The scale of the sustainability issues and challenges confronting the Construction Industry (Web-site of European Commission)
The construction industry is Europe’s largest industrial employer, accounting for 7.5% of total employment and 28,1% of industrial employment in the EU. It also accounted for 9,7% of GDP and 47,6% of gross fixed capital formation in 1999. The "cradle to grave" aspects linked to the creation, use and disposal of built facilities taken together constitute major environmental impacts. Construction activities consume more raw materials by weight (as much as 50%) than any other industrial sector. The built environment moreover, accounts for the largest share of greenhouse gas emissions (about 40%) in terms of energy end usage. Measured by weight, construction and demolition activities also produce Europe’s largest waste stream, (between 40% and 50%)most of which though, is recyclable.
We are often reminded that the industrialized nations are consuming the world’s natural resources at an unsustainable rate. Nowhere is this more pronounced than in the consumption of fossil fuels.
This implies that the construction industry – and the sustainability of its products: principally buildings – in order to become more sustainable in the long term, faces an environmental challenge that, in absolute terms is greater than that of any other industrial sector.
For too many years, nation states have been remarkably slow in recognising the scale of the difficulties involved in achieving sustainability in the built environment. Moreover, these are no longer simply national issues or even European ones; they are global in their extent.
The importance of employment in construction brings with it significant social and economic impacts. As economic activity and investment expands, construction activities create considerable employment opportunities. Moreover, the multiplier effect (Communication from the European Commission: "The Competitiviness of the Construction Industry" COM(97)539 dated November 1997, chapter 2) is such that one job in construction gives rise to two further jobs in the economy as a whole. Not surprisingly therefore, investment in construction is sometimes used by governments to reduce unemployment in the economy.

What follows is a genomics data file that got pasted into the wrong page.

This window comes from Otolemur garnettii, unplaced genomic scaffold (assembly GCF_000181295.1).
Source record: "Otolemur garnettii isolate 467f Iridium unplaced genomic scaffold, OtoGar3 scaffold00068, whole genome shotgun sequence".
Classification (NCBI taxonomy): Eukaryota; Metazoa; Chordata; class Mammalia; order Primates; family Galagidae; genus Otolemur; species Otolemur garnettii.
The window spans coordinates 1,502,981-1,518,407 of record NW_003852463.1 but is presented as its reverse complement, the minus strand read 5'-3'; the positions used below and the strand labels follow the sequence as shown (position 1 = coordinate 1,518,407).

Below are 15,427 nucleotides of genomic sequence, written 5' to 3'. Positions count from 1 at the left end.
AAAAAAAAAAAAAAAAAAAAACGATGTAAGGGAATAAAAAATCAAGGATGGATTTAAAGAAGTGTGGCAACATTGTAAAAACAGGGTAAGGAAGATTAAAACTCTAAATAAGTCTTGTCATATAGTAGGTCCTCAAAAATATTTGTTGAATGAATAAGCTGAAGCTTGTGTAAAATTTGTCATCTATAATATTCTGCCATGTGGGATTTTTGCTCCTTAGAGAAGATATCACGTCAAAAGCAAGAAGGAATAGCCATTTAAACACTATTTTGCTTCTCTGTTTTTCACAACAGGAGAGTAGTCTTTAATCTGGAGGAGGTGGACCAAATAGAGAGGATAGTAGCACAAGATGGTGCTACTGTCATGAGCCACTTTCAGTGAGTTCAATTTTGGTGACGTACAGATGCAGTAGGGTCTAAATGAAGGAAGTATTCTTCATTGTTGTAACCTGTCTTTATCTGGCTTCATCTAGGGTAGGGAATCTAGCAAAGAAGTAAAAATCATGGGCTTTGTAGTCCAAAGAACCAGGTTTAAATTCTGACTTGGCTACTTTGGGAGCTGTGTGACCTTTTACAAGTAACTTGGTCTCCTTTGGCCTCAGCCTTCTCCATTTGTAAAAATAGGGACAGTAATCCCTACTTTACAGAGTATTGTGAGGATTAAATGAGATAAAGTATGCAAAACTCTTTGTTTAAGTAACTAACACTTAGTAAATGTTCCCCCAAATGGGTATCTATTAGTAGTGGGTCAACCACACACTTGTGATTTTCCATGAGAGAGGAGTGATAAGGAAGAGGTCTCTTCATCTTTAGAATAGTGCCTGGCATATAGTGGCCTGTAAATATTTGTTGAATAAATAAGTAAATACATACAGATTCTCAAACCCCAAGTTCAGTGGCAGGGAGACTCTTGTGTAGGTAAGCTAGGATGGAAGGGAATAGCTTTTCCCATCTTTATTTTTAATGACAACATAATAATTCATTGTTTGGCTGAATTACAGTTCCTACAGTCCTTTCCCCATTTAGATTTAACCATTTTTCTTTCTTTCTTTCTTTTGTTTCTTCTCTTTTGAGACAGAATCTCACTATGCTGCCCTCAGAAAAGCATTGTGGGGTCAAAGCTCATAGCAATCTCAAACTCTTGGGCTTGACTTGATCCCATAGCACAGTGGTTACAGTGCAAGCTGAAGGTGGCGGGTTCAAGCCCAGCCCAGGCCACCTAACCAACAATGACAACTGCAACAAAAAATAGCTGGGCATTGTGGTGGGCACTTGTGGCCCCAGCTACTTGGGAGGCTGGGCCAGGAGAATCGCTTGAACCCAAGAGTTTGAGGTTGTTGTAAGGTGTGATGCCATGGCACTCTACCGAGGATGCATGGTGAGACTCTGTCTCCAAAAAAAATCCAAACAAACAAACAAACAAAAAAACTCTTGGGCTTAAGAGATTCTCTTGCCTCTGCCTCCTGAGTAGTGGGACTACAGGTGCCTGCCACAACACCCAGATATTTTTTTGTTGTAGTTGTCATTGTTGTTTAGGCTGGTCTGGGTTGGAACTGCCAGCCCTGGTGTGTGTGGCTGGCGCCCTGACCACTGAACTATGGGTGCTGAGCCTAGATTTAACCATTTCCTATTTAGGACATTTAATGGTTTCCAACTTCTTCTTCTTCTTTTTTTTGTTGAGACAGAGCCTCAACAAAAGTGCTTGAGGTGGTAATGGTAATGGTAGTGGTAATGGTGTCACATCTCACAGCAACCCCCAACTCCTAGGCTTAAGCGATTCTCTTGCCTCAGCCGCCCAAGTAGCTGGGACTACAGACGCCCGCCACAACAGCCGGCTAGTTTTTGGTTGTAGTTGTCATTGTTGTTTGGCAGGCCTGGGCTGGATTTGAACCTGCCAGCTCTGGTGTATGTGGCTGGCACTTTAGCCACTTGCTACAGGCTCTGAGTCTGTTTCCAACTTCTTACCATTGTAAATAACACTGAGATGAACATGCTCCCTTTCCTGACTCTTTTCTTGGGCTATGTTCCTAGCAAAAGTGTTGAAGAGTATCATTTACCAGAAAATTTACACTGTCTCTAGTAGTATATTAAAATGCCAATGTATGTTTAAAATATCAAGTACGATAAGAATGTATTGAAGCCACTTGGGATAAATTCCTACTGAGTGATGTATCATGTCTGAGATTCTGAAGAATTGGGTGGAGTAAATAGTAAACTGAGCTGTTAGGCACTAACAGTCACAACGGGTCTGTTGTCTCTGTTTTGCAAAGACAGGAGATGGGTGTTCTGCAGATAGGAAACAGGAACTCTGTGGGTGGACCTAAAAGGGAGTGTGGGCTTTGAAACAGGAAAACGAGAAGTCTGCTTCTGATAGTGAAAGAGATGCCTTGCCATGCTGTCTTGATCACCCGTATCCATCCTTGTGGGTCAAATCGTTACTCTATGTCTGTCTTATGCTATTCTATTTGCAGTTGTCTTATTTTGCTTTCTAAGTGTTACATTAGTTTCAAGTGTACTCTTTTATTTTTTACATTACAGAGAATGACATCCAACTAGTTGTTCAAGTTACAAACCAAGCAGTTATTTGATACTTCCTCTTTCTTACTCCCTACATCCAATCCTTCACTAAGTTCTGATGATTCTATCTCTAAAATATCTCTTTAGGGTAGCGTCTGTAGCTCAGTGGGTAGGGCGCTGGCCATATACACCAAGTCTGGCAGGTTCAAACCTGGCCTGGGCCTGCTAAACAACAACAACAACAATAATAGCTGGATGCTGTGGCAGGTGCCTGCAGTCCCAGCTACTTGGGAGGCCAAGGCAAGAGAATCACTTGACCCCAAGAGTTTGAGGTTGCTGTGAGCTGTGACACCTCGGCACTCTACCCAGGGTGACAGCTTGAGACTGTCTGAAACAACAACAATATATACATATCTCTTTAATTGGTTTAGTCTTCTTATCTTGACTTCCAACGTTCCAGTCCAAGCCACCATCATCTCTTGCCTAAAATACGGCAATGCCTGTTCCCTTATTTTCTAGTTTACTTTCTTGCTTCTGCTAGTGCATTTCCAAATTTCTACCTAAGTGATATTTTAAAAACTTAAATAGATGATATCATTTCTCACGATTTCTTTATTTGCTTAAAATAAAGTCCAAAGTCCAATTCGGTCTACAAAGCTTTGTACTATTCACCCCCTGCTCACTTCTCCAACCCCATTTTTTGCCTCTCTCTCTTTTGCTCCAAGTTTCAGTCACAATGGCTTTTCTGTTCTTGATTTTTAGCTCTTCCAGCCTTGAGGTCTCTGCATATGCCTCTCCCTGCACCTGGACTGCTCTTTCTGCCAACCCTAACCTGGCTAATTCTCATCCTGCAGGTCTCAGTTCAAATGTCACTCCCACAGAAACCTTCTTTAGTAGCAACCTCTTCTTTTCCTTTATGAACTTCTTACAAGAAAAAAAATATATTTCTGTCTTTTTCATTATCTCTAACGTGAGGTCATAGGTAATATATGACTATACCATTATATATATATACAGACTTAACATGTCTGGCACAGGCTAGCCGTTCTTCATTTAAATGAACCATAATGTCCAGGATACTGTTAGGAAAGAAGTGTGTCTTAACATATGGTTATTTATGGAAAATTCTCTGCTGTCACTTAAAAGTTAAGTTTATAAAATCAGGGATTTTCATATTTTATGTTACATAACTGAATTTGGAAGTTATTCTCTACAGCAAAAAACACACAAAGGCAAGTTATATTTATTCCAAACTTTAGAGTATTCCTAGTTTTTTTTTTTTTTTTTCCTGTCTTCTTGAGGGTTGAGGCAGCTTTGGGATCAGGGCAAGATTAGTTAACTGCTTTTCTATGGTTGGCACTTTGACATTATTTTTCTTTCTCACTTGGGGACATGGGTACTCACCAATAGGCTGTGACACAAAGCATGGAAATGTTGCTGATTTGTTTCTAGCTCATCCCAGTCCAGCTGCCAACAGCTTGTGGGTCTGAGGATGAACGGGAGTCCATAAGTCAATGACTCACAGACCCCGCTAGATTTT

The so-called "three pillars of sustainable development" are "economic", "social" and "environmental". "social" is sometimes referred to as "societal" covering a wider scope of social, cultural, ethical, juridical, etc. impacts. The integration of social and environmental protection into EU policies is now a requirement of the EU Treaty. Consequently, an "holistic" approach is called for in addressing these issues.
One of the aims of this report is to demonstrate the scale of the issues involved, beginning with an assessment of the environmental challenges the industry faces. It puts forward recommendations aimed at developing strategies to mitigate the environmental impacts of construction activities and of the built environment in Europe.
It is based on the premise that achieving these objectives will require a two pronged approach; firstly, a highly competitive construction industry, and secondly, carefully crafted environmentally focused strategies for the sector. The involvement of all stakeholders, particularly national governments, with the EU Institutions playing a significant coordinating role is crucial in striving for a real improvement in raising the level of sustainability...